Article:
Trump had, in fact, been nominated before the deadline ended — twice, according to Olav Njolstad, who is director of the Norwegian Nobel Institute and secretary of the Norwegian Nobel Committee. But, mysteriously, there was a problem: Both nominations appeared to have been faked, and they were subsequently withdrawn by the committee.
Exactly who was behind these alleged forgeries is not publicly known; it now appears it may never be known. On Tuesday, a Norwegian law enforcement official told Agence France-Presse that a criminal investigation into the suspected fraud had been closed because "police lack information about the culprit."
The nomination process for the Nobel Peace Prize is notoriously opaque. Nominations are allowed by a limited but varied group of people, including lawmakers, legal experts, academics and previous recipients. The nominations, which can be awarded to an individual or a group, are supposed to be kept secret for 50 years.
Those offering the nominations can opt to disclose their picks, however. In February, the Peace Research Institute Oslo (PRIO), a body that monitors nominations that have been publicly revealed, said that Trump had been nominated for "his peace through strength ideology, and for restarting President Reagan’s SDI-BHB secret weapons system, to neutralize nuclear weapons and make them obsolete."
PRIO said the nomination had been confirmed by a "U.S. nominator." The language used to describe the nomination was the same as that used the year prior, when Trump was also nominated, according to PRIO.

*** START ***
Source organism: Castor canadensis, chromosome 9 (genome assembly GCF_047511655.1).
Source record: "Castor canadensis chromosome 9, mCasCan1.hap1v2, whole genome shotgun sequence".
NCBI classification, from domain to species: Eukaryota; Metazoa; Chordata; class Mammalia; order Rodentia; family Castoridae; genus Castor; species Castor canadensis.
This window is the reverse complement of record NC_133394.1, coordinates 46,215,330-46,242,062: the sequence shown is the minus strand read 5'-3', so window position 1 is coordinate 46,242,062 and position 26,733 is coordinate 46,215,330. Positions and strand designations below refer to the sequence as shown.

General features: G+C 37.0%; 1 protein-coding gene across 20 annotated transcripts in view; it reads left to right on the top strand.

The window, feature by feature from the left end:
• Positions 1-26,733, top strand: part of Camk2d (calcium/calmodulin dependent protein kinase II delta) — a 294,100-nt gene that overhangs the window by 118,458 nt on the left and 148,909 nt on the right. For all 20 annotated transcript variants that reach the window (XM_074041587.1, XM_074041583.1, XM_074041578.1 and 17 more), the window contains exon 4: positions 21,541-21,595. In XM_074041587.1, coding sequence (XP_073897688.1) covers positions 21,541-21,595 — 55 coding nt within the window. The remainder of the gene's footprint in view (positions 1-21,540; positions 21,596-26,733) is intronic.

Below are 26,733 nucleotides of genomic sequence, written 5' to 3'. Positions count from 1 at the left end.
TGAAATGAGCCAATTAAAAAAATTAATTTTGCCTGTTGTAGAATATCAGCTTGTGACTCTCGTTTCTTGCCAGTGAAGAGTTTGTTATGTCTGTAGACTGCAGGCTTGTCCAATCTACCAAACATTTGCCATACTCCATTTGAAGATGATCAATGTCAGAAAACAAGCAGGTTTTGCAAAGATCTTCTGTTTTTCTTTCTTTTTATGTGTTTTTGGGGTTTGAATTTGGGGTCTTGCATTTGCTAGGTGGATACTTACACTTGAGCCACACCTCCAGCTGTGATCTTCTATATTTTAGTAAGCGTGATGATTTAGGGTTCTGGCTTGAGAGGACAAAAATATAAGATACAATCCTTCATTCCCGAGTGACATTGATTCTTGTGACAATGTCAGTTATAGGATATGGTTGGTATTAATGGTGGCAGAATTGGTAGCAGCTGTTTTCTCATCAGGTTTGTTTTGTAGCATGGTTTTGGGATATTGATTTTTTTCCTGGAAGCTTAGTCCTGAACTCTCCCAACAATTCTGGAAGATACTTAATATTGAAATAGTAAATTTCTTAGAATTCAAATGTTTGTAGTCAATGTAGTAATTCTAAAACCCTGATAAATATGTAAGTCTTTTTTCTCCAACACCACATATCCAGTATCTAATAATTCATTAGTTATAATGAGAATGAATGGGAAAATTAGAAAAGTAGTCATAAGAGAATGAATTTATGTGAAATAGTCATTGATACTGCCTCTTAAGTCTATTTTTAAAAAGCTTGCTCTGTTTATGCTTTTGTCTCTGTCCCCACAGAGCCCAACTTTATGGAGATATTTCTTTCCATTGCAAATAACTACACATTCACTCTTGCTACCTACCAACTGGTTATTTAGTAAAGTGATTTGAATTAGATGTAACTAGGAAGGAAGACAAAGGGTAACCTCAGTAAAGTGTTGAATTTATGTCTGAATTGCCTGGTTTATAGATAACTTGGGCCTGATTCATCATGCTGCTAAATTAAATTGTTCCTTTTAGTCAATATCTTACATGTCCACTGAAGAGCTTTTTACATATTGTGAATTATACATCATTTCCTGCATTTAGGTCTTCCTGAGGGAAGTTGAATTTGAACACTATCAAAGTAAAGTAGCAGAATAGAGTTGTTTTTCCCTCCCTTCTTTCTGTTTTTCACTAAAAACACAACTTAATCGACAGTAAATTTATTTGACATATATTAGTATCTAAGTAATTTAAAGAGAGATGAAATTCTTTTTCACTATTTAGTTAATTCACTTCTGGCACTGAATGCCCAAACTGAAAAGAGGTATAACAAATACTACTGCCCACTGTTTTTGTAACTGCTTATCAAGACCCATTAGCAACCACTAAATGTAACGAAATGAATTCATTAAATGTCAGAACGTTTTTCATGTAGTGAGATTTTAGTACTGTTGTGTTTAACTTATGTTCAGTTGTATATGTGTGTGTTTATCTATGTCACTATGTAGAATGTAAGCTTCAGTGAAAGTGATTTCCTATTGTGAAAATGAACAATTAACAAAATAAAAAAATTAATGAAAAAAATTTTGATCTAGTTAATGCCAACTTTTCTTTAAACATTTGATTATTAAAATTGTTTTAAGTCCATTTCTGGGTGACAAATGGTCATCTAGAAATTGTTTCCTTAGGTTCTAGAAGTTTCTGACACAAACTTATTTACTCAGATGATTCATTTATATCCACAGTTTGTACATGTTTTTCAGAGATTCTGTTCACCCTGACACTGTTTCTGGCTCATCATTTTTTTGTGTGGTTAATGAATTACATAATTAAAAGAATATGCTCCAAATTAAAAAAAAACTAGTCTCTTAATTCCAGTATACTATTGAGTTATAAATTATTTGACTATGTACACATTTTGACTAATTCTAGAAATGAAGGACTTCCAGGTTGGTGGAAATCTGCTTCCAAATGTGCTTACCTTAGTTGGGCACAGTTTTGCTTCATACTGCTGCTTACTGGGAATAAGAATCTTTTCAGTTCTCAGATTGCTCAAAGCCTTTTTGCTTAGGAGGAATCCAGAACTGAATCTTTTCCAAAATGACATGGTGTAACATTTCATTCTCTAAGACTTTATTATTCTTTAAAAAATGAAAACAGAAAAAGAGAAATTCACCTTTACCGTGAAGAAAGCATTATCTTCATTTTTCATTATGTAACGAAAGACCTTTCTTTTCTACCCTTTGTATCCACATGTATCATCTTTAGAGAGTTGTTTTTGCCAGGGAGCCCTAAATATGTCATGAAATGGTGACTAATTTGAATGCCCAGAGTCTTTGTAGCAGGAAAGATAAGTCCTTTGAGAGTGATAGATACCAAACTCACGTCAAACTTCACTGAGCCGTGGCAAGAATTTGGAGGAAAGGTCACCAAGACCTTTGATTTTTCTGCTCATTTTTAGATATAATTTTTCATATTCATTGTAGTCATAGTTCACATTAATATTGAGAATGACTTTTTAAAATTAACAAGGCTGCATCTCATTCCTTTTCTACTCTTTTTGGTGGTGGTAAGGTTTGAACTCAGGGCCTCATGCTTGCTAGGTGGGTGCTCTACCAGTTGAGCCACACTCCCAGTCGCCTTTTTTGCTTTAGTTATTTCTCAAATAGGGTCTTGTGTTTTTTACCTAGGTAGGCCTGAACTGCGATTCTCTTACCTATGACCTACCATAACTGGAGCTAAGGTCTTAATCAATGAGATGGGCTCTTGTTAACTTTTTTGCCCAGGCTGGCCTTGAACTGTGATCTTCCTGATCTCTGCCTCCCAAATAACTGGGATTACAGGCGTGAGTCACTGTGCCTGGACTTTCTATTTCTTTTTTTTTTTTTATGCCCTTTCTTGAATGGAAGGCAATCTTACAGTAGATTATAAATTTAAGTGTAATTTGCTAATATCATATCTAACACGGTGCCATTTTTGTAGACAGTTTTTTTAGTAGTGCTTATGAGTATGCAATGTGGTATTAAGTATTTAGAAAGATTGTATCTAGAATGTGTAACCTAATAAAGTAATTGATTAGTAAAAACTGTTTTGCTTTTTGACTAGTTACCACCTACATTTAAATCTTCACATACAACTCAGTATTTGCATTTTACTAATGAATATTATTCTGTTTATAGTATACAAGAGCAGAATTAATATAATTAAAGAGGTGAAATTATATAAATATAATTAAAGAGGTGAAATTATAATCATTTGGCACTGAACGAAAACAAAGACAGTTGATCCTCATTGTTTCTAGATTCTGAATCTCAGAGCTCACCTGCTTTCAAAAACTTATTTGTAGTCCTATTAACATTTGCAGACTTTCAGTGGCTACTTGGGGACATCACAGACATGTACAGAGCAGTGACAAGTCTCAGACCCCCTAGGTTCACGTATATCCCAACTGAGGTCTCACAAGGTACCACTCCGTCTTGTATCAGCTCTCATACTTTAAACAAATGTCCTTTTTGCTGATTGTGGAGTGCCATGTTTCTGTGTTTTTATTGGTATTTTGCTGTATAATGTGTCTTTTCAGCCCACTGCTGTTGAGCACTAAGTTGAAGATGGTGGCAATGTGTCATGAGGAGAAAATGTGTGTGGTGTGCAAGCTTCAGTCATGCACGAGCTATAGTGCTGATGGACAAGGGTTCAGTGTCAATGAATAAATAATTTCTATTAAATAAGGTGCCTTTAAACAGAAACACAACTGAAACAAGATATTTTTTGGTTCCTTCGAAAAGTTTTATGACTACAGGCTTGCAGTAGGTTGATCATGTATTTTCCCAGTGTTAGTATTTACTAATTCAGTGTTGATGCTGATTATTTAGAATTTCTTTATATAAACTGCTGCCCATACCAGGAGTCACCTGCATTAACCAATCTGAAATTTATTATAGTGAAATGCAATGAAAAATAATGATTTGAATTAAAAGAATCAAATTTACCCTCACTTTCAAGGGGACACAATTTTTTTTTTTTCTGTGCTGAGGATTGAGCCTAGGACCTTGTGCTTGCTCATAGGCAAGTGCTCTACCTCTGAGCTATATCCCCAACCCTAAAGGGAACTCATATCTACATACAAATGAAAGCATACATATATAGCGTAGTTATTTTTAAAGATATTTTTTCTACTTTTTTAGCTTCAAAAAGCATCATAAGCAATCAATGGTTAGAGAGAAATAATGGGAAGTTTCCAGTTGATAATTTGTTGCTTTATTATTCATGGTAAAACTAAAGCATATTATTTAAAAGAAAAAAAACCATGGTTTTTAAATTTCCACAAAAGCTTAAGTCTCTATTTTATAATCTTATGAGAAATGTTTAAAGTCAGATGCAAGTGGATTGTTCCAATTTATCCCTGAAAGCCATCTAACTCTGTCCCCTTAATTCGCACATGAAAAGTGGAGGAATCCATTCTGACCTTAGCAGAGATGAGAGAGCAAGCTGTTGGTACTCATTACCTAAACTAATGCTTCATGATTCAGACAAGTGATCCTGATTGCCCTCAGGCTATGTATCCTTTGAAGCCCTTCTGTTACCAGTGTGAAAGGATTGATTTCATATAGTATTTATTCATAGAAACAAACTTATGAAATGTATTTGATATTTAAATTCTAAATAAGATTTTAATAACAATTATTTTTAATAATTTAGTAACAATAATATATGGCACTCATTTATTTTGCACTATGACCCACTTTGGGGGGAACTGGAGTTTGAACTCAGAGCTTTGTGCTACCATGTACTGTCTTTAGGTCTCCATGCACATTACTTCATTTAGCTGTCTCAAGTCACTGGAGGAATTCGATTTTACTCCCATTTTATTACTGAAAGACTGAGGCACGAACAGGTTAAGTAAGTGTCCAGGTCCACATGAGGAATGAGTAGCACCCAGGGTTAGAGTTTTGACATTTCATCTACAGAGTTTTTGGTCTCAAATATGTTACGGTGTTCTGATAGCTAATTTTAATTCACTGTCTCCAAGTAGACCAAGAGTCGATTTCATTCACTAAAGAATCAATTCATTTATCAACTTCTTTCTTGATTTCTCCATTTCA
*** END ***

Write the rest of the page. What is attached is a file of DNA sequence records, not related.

But details soon emerged that suggested all was not as it seemed. The next month, Njolstad told AFP that "we have good reason to believe that a nomination we received concerning Trump has been falsified." Njolstad later told the New York Times that the nomination the prior year appeared to have been faked, too, and that the discovery had been confirmed after the alleged nominator said he or she had not nominated the U.S. president.
Norwegian police had been in contact with the FBI since fall 2017, the Times reported, suggesting that there was suspicion the fraud had originated in the United States. However, this week, Norwegian police suggested that although the nomination was "openly fraudulent," a lack of progress in the investigation meant the case was closed.
"We haven't been able to find the [real] identity" of the person, Oslo police's Tone Bysting told AFP.
Trump is still a contender for the 2019 Nobel Peace Prize. Last week, a number of his allies in the U.S. House of Representatives announced that they had formally nominated him for the prize next year. Foreign politicians, including South Korean President Moon Jae-in and British Foreign Secretary Boris Johnson, also have suggested publicly that Trump could merit the prize.
A total of 329 candidates, including 217 individuals and 112 organizations, are being considered by the committee for this year's prize, which will be announced in October. Four U.S. presidents have received the award, including Barack Obama in 2009.
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